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Central Asia

by Heyer Évelyne - published on , updated on

Since 2001 we have been sampling several populations in Central Asia. Our field work include DNA sampling, linguistic data and ethnological survey. Using these data we focus on population history of the region, impact of social organisation on genetic dievrsity, genetic linguistic distances and adaptation to diet (NAT2, Lactase Pesristency, Diabetis Type II).


Population History Using mitochondrial data from the populations we have sampled and data from litterature, we show a colonisation process during the paleolithic from East to West in Eurasia. (Chaix, 2008)

Social organisation Our project highlights the differences in genetic diversity between ethnic groups belonging to the Turkish language family and those belonging to Indo-European language family. . In particular, we focused on the impact on social organisation on the genetic diversity of these populations since Turkish populations are organised in patrilineal descent groups (lineages, clans and tribes see Chaix,2004), with rules of exogamy, whereas Indo-European populations are organised in families, with rules of endogamy. We shown that Turkish populations, but not Indo-European populations, exhibited a significant loss of intra population genetic diversity for their Y chromosome (inherited from father to son), as a result of the dynamics of their patrilineal descent groups and significant genetic differences among populations regardless of their ethnic group considered. We also shown that Indo-European populations are differentiated for their mitochondrial DNA (transmitted from mother to daughter), whereas Turkish populations are not differentiated even at the ethnic groups level. (Chaix, 2007) This observation is likely to result from the different ways of exchanging spouses among populations, with fewer exchanges between Tajik populations than between Turkish populations. Using autosomal and X markers we also showed that effective population size of female is singificantly larger than for male in Turco-Mongol populations (Segurel, 2008)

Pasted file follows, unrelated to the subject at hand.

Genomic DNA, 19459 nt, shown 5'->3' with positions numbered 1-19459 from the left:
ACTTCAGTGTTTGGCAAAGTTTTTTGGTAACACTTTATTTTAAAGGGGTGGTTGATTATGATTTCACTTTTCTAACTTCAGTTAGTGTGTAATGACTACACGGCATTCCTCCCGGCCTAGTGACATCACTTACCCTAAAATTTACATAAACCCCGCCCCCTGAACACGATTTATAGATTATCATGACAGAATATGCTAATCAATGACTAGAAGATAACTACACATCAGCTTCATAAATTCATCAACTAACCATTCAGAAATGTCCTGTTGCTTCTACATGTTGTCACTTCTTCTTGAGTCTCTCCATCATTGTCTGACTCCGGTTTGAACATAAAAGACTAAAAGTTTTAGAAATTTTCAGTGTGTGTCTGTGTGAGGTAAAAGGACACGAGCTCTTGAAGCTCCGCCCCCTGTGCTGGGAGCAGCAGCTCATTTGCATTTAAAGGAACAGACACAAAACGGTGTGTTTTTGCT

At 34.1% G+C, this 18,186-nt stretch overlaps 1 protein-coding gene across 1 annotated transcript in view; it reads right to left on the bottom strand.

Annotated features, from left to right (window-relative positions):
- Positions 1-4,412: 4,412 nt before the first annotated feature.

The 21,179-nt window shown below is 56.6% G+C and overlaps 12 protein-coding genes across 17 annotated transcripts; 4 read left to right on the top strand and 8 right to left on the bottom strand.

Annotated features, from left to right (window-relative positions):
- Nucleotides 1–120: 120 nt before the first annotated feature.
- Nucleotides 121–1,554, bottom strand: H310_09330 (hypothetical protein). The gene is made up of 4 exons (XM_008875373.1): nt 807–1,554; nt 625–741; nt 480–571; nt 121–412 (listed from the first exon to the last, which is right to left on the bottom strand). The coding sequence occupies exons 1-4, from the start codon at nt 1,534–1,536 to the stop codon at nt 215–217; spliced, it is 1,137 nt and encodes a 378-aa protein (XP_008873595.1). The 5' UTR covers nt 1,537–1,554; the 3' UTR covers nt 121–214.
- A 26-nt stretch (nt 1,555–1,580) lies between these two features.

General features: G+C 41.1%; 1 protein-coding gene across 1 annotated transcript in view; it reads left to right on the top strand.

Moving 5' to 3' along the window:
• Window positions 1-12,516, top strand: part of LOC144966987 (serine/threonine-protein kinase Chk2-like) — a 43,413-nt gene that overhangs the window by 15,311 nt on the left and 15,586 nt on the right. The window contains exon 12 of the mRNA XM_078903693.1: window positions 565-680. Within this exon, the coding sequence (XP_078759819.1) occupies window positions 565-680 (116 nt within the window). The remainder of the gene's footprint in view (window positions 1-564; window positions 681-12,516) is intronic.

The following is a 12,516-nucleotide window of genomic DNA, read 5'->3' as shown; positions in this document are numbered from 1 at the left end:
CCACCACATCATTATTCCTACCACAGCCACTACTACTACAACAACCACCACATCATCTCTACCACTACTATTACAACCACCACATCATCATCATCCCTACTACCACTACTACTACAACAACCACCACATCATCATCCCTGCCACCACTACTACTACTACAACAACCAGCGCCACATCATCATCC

Linguistic and genetic diversity Using autosomal neutral markers, we further observe the differences between Turkish groups and Indo-European groups, with the Turkish group being more closely related to eastern Eurasia, and the Indo-European being closely related to Europe and Pakistan. These autosomal markers also enable us to identify several populations who have gone through a language shift. Regarding linguistic data, we have been able to design a field study and methodology that enable the computation of linguistic distances. The correlation between linguistic and genetic distances is in process.

Adaptation to diet These linguistic groups also have differences in life style that have had an impact on the evolution of their genes involved in the detoxication (NAT2 see Magalon, 2008) and genes involved in alimentation (Lactase persistency). We are now focusing on gene involved in Diabetis typeII NUTGENEVOL Project